Result: At the urging of the faculty and staff who had participated in the process, we set an aggressive schedule and 80 faculty and staff champions from across the institution joined my team to lead training and support efforts. Champions received release time and stipends for their work to support the effort. Through their work we were able to guide the institution through a successful LMS migration in just one semester - 136 days in total from the day we received access to the system to the day classes began in the next term.

How do I use this in an interview?

Each of the following behavioral interview questions might provide a basis for me to use that specific story as the basis for my response:

  1. Tell us about one of your proudest professional accomplishments.

  2. Tell us about a time when you had to deal with a difficult or challenging situation. How did you learn from the experience?

  3. Give an example of how you’ve led a significant change process. Was it successful. What results did you use to determine if it was successful?

  4. Describe a time where you’ve led collaborative or cross functional efforts. What was the outcome?

With a well prepared list of stories like the one above, I can prepare for an interview with less stress. When I have a big interview to prepare for, I always engage with a professional coach to help me do mock interviews and provide feedback on my interview process.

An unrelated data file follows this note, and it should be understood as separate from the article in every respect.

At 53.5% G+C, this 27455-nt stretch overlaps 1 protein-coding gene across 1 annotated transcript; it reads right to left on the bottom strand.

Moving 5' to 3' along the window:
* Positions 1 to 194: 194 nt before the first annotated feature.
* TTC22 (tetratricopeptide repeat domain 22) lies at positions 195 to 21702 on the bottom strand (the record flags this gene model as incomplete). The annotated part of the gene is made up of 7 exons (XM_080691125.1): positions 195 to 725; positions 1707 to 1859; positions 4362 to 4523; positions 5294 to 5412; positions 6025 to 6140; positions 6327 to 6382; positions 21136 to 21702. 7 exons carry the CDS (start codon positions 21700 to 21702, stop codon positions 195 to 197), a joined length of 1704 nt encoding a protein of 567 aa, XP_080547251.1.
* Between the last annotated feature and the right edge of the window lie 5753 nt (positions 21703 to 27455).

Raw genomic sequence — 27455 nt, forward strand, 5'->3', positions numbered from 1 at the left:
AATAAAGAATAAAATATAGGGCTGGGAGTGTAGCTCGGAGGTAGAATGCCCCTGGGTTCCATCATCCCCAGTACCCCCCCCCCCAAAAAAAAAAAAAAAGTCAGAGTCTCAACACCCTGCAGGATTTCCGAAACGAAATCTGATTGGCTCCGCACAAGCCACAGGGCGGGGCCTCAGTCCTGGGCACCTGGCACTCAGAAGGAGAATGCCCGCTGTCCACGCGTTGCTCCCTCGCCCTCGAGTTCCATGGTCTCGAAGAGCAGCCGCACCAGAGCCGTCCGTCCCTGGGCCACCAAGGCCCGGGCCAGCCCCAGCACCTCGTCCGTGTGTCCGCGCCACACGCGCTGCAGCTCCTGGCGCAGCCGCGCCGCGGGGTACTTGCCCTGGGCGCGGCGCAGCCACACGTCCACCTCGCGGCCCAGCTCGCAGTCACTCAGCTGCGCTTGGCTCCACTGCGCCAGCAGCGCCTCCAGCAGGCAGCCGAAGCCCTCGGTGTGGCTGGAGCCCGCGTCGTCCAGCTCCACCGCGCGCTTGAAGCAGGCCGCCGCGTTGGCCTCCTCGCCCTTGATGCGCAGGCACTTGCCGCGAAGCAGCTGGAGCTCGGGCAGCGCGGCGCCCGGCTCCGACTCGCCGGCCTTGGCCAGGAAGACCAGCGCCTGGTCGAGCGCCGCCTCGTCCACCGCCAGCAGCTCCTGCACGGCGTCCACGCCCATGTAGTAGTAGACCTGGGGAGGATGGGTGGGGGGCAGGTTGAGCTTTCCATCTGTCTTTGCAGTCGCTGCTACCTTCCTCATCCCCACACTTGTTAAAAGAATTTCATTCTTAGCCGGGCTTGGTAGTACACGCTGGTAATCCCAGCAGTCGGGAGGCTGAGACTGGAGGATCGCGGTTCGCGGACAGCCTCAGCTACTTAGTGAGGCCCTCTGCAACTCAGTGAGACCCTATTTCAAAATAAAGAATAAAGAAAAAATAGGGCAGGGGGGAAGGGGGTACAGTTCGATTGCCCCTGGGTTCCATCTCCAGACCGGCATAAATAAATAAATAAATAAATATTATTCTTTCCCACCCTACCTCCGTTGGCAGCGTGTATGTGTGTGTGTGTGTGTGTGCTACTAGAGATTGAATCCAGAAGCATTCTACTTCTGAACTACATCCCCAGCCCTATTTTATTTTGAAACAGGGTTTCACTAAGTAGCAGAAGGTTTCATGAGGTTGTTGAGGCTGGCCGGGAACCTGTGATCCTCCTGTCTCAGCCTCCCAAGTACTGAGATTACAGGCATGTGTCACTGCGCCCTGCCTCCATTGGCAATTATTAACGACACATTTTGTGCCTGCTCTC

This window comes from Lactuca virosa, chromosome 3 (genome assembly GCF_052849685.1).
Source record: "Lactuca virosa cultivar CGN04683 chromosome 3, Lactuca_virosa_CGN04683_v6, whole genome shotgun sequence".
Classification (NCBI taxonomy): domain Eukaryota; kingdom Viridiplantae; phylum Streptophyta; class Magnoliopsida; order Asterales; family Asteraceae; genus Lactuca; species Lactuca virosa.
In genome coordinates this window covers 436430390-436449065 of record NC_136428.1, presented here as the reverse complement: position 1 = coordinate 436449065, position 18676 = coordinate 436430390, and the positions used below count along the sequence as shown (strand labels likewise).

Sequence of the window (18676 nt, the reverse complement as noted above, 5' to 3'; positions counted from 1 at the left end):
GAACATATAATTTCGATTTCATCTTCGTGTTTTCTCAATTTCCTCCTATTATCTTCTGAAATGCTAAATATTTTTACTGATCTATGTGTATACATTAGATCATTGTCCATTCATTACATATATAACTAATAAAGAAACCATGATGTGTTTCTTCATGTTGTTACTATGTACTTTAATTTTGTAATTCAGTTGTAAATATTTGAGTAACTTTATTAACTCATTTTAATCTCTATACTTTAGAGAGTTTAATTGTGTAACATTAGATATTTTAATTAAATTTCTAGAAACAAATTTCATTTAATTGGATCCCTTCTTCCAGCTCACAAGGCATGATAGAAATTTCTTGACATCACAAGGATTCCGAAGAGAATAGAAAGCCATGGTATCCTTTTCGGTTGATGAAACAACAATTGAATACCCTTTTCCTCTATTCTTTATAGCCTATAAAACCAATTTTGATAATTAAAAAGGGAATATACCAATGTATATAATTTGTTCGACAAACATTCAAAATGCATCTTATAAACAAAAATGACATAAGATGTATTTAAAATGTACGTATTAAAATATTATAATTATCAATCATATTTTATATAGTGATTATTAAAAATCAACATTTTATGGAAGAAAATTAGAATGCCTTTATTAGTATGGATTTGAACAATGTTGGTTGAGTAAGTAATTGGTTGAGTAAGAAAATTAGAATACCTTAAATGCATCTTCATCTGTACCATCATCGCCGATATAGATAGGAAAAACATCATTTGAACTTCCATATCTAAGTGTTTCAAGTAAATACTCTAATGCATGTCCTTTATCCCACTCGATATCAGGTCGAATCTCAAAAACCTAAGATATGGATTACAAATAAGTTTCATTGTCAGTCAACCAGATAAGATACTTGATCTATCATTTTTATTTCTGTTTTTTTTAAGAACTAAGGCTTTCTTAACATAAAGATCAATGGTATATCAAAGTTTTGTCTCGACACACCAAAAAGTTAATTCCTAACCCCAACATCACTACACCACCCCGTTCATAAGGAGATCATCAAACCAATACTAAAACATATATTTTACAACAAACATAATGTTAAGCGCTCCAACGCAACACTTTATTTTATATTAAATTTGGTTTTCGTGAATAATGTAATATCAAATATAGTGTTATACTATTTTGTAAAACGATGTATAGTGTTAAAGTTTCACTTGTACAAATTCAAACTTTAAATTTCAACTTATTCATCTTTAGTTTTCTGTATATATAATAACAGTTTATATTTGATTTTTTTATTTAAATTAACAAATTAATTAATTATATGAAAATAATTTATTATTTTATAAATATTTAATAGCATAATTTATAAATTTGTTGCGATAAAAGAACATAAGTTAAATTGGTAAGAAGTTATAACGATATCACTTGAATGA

How do I develop my own list?

First, the best time to start a list like this is yesterday. So, create a file where you can record significant events and stories. Be sure to capture the results!

Here is a template for you to use for gathering your PAR list. Make a copy of it in your own Google Drive or save it as an excel file to your computer. In my Facts of Life Book course, I share more resources like this for preparing for job searches with calm and ease.

Once you’ve created a place to store the information - or downloaded my template, it’s time to fill it up with your great stories. Here are some tips on getting started:

  • Don’t let the perfect be the enemy of the good: Don’t remember the specific numbers for that big project you led last year? Write down what you know now! I usually put in XXXX to remind myself I need to come back and fill in data.

  • Review your job description: Set 30 minutes on a timer and grab a copy of your job description. As you read through it, list examples of the various projects you’ve done related to each line of the job description.

  • Review your performance appraisals and feedback: Look back through your past few performance appraisals and note any specific goals or activities you want to capture. Keep in mind that you need to be able to talk about things that didn’t go as well in the past too so don’t shy away from capturing those things.

  • Have a smile file? Use it: I kept letters and copies of big reports and projects we worked on in what I called a smile file. When I was feeling particularly down or having a bad day, I’d look through it. The things I was most proud of were always in that file!

  • Do a Reflected Best Self Exercise:Never heard of it? Stay tuned. I’ll be back next week with an article about it. In the meantime, ask your coworkers and colleagues what they think are your best qualities or the achievements they think of when they think of you. Write them down.

Once you’ve started recording this data, set appointments with yourself to review and update it. I like to do this on a monthly basis. It’s a good time to take 10 minutes to pause and reflect on the last month, look back through your calendar and notes, and decide what you should add to your file.

And, PRO TIP! If you start doing this regularly, listing your goals and accomplishments on your performance review will become a piece of cake!